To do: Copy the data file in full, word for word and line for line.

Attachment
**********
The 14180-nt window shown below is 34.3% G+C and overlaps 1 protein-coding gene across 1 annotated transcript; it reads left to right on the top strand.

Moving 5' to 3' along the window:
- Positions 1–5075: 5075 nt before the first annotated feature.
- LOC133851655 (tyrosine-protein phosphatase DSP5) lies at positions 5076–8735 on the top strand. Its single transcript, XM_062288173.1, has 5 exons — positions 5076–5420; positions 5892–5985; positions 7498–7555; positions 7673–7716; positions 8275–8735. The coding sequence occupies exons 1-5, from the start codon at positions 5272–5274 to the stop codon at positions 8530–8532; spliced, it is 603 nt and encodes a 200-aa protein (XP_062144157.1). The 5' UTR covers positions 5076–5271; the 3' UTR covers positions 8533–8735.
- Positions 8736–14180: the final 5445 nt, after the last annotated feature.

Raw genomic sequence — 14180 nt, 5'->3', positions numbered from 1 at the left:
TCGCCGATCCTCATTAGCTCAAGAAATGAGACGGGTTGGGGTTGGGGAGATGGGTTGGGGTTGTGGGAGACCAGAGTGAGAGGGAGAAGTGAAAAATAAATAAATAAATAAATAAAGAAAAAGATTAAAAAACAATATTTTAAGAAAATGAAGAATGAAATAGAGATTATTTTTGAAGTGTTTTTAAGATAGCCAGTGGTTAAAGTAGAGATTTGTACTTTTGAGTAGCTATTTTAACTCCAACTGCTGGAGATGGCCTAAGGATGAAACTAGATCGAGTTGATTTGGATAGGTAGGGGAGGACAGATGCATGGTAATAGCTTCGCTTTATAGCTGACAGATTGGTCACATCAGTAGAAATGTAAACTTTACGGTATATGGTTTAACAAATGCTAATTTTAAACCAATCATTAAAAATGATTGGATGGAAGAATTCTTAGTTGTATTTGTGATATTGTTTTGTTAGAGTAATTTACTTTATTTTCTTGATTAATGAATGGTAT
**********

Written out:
The 14180-nt window shown below is 34.3% G+C and overlaps 1 protein-coding gene across 1 annotated transcript; it reads left to right on the top strand.

Moving 5' to 3' along the window:
- Positions 1–5075: 5075 nt before the first annotated feature.
- LOC133851655 (tyrosine-protein phosphatase DSP5) lies at positions 5076–8735 on the top strand. Its single transcript, XM_062288173.1, has 5 exons — positions 5076–5420; positions 5892–5985; positions 7498–7555; positions 7673–7716; positions 8275–8735. The coding sequence occupies exons 1-5, from the start codon at positions 5272–5274 to the stop codon at positions 8530–8532; spliced, it is 603 nt and encodes a 200-aa protein (XP_062144157.1). The 5' UTR covers positions 5076–5271; the 3' UTR covers positions 8533–8735.
- Positions 8736–14180: the final 5445 nt, after the last annotated feature.

Raw genomic sequence — 14180 nt, 5'->3', positions numbered from 1 at the left:
TCGCCGATCCTCATTAGCTCAAGAAATGAGACGGGTTGGGGTTGGGGAGATGGGTTGGGGTTGTGGGAGACCAGAGTGAGAGGGAGAAGTGAAAAATAAATAAATAAATAAATAAAGAAAAAGATTAAAAAACAATATTTTAAGAAAATGAAGAATGAAATAGAGATTATTTTTGAAGTGTTTTTAAGATAGCCAGTGGTTAAAGTAGAGATTTGTACTTTTGAGTAGCTATTTTAACTCCAACTGCTGGAGATGGCCTAAGGATGAAACTAGATCGAGTTGATTTGGATAGGTAGGGGAGGACAGATGCATGGTAATAGCTTCGCTTTATAGCTGACAGATTGGTCACATCAGTAGAAATGTAAACTTTACGGTATATGGTTTAACAAATGCTAATTTTAAACCAATCATTAAAAATGATTGGATGGAAGAATTCTTAGTTGTATTTGTGATATTGTTTTGTTAGAGTAATTTACTTTATTTTCTTGATTAATGAATGGTAT